BOSTON — The cable industry is finally moving to give its viewers a way to watch the channels they want without also having to pay rent on a cable box they don’t want. At the same time, the industry is outraged by the government’s attempts to “unlock the box” and let viewers tune in with the hardware and apps of their choice.
Powell — former chairman of the Federal Communications Commission — praised recent moves by cable operators to provide box-free viewing options: "Consumers now see every screen as a television."
However, then Powell tore into the FCC’s recent attempts to require cable and satellite operators to provide a way for third-party devices and apps to tune into their content.
“We find ourselves the target of a relentless regulatory assault,” the former FCC chairman said. He denounced current FCC chair Tom Wheeler’s “unlock the box” initiative, the commission’s implementation of net-neutrality rules and other recent moves as “thundering tectonic shifts” that “crumbled” decades of settled policy.
A new area of app activity: TV
Major cable operators have spent the past few years shipping a variety of apps with one thing in common: They don’t actually let you watch TV on your TV, instead limiting you to phone or tablet viewing of shows streamed over the internet.
A few cable operators at INTX said they’re trying to find ways to let you use these apps on your actual TV, but for most of us it’s way too soon to stop renting a cable box.
Comcast’s (CMCSA) oversized exhibit had the most promising exhibition, where the nation’s largest TV service and internet provider showed an Android app running on a Nvidia Shield streaming-media player and an HTML5 app running on a Samsung smart TV.
Both bring your entire cable lineup, streamed over a private internet connection that’s free of stuttering or buffering video. Both provide a searchable, browsable program grid that looks and works like the one on Comcast’s X1 boxes (on the TV, you can also find Comcast programs using Samsung’s universal search) and include a cloud-based DVR.
Don’t get too excited, though: Comcast is only treating the Android app as a research project for now, and the HTML5 app on display couldn’t play live TV. And Comcast wasn’t ready to show off the Roku app it has said it will ship.
Comcast won’t commit to a ship date for these apps more specific than the end of this year. Still, it would be a major advance if it could deliver an app that matches every basic function of the X1 box save the voice-controlled remote that it introduced at last year’s INTX show in Chicago.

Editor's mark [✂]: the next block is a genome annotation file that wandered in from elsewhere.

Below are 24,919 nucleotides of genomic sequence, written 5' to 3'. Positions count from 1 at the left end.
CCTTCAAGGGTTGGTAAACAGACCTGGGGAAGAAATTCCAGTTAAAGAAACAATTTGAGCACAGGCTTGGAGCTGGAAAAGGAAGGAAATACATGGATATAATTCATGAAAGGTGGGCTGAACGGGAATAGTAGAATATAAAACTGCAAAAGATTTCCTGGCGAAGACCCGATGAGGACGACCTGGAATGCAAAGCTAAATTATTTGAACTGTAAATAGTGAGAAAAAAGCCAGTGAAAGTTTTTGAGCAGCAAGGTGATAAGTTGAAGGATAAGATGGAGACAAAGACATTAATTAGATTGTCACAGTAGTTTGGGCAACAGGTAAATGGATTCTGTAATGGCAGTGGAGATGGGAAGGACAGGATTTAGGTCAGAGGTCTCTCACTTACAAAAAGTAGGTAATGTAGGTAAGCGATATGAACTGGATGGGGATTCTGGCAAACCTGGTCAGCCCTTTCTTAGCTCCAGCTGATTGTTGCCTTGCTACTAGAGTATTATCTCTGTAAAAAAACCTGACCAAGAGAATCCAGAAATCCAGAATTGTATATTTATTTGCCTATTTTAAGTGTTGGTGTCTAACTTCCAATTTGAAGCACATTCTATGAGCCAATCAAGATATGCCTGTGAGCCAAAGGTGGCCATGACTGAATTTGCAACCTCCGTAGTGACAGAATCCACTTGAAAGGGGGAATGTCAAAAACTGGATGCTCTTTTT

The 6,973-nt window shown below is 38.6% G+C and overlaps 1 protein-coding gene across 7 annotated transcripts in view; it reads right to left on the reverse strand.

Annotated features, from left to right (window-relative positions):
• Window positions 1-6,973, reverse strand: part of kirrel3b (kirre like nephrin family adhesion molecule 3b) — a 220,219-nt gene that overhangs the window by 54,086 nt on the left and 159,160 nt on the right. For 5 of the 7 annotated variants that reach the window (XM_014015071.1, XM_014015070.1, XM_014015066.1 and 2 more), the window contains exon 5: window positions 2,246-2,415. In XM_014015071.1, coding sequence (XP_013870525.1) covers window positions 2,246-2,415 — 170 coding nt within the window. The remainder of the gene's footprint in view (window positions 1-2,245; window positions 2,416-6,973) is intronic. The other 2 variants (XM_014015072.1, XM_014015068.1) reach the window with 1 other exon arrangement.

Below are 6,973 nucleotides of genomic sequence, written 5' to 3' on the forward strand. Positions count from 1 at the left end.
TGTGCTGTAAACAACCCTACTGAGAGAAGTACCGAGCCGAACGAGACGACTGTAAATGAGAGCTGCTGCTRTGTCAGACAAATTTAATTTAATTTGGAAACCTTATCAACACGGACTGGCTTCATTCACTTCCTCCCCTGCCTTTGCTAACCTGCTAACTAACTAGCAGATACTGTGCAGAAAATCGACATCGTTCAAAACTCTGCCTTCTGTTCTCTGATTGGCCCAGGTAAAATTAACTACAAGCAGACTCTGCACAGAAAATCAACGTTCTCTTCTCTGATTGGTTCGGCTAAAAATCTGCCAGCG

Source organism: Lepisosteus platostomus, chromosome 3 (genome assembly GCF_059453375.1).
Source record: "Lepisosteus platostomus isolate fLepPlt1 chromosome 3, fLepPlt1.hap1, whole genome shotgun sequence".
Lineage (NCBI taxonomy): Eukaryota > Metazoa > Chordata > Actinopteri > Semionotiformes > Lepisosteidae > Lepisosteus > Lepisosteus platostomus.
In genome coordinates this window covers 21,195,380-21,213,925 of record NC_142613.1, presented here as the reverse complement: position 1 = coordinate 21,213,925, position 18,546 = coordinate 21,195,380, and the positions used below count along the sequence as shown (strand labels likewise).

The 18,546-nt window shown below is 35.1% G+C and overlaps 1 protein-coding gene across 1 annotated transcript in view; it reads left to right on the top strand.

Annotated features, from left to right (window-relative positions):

For now, having this intention at least gives Comcast some standing to assert that, as CEO Brian Roberts said in a press conference, “We don't feel the government needs to get into the box business.”
Two other cable operators — soon to be merged into one — had smaller exhibits of box-free TV viewing that were less impressive on a closer inspection.
Time Warner Cable (TWC) demonstrated the Roku app it now offers to New York City viewers; below the Roku player, a placard noted the app doesn’t include a DVR and also leaves out pay-per-view and video-on-demand viewing “but we're working on those.” A nearby demo from TWC purchaser Charter (CHTR) of its Spectrum app for Roku players revealed similar limitations. And in most markets, the app won’t work unless you have one cable box.
Tune in later?
While the cable industry’s enthusiasm for app-based viewing is commendable, it could have come to this realization years earlier. Like, four years earlier, at the cable industry’s 2012 show, which is when I saw a demo in this same convention center of a Samsung smart TV receiving Cablevision’s full channel lineup over the internet.
Even now, the industry’s fondness for apps is nowhere near universal. If your TV provider is not Comcast, TWC or Charter, you may have to wait a while longer to be liberated from your cable box. Cox, which uses Comcast’s X1 software on its boxes, may follow sooner than most; spokesman Todd Smith told me in an email the company plans to follow Comcast’s product road map. However, Verizon (VZ) recently took a step back by axing Xbox and smart-TV apps that had allowed box-free viewing of some channels on its Fios TV service.
Meanwhile, the FCC’s unlock-the-box move itself shouldn’t be news. That was foreshadowed over 20 years ago by a section in the Telecom Act of 1996 in which Congress told the FCC to establish a retail market for pay-TV hardware, and it follows an earlier FCC requirement that cable operators allow third-party boxes like TiVo DVRs to tune into digital cable with help from CableCards provided by them.
The only surprise here should be that it’s taken this long to have this argument break out in public.